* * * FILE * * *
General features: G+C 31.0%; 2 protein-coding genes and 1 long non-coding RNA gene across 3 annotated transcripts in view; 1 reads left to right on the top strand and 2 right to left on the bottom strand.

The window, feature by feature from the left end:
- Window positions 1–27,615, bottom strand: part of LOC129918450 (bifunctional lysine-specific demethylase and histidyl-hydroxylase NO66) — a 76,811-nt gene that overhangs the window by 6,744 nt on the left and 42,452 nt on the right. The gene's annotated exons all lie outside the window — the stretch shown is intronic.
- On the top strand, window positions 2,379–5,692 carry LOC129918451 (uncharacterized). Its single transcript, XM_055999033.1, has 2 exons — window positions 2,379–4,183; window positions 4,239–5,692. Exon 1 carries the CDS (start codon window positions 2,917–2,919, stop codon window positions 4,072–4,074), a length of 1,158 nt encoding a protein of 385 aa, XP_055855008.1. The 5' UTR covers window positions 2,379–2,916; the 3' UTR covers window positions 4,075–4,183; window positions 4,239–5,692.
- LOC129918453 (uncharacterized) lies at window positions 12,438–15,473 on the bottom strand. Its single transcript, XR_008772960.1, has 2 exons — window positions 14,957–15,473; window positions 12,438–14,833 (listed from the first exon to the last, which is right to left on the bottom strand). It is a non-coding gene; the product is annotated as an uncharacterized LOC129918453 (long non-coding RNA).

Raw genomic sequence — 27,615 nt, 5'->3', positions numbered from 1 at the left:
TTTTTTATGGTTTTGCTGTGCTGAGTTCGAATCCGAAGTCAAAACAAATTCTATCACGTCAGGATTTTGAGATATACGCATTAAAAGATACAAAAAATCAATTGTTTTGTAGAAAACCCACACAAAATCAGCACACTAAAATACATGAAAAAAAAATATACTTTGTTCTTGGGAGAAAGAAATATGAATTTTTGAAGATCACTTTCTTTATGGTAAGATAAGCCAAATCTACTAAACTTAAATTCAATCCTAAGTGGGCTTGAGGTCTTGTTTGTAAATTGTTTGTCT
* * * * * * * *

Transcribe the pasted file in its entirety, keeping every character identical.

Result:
General features: G+C 31.0%; 2 protein-coding genes and 1 long non-coding RNA gene across 3 annotated transcripts in view; 1 reads left to right on the top strand and 2 right to left on the bottom strand.

The window, feature by feature from the left end:
- Window positions 1–27,615, bottom strand: part of LOC129918450 (bifunctional lysine-specific demethylase and histidyl-hydroxylase NO66) — a 76,811-nt gene that overhangs the window by 6,744 nt on the left and 42,452 nt on the right. The gene's annotated exons all lie outside the window — the stretch shown is intronic.
- On the top strand, window positions 2,379–5,692 carry LOC129918451 (uncharacterized). Its single transcript, XM_055999033.1, has 2 exons — window positions 2,379–4,183; window positions 4,239–5,692. Exon 1 carries the CDS (start codon window positions 2,917–2,919, stop codon window positions 4,072–4,074), a length of 1,158 nt encoding a protein of 385 aa, XP_055855008.1. The 5' UTR covers window positions 2,379–2,916; the 3' UTR covers window positions 4,075–4,183; window positions 4,239–5,692.
- LOC129918453 (uncharacterized) lies at window positions 12,438–15,473 on the bottom strand. Its single transcript, XR_008772960.1, has 2 exons — window positions 14,957–15,473; window positions 12,438–14,833 (listed from the first exon to the last, which is right to left on the bottom strand). It is a non-coding gene; the product is annotated as an uncharacterized LOC129918453 (long non-coding RNA).

Raw genomic sequence — 27,615 nt, 5'->3', positions numbered from 1 at the left:
TTTTTTATGGTTTTGCTGTGCTGAGTTCGAATCCGAAGTCAAAACAAATTCTATCACGTCAGGATTTTGAGATATACGCATTAAAAGATACAAAAAATCAATTGTTTTGTAGAAAACCCACACAAAATCAGCACACTAAAATACATGAAAAAAAAATATACTTTGTTCTTGGGAGAAAGAAATATGAATTTTTGAAGATCACTTTCTTTATGGTAAGATAAGCCAAATCTACTAAACTTAAATTCAATCCTAAGTGGGCTTGAGGTCTTGTTTGTAAATTGTTTGTCT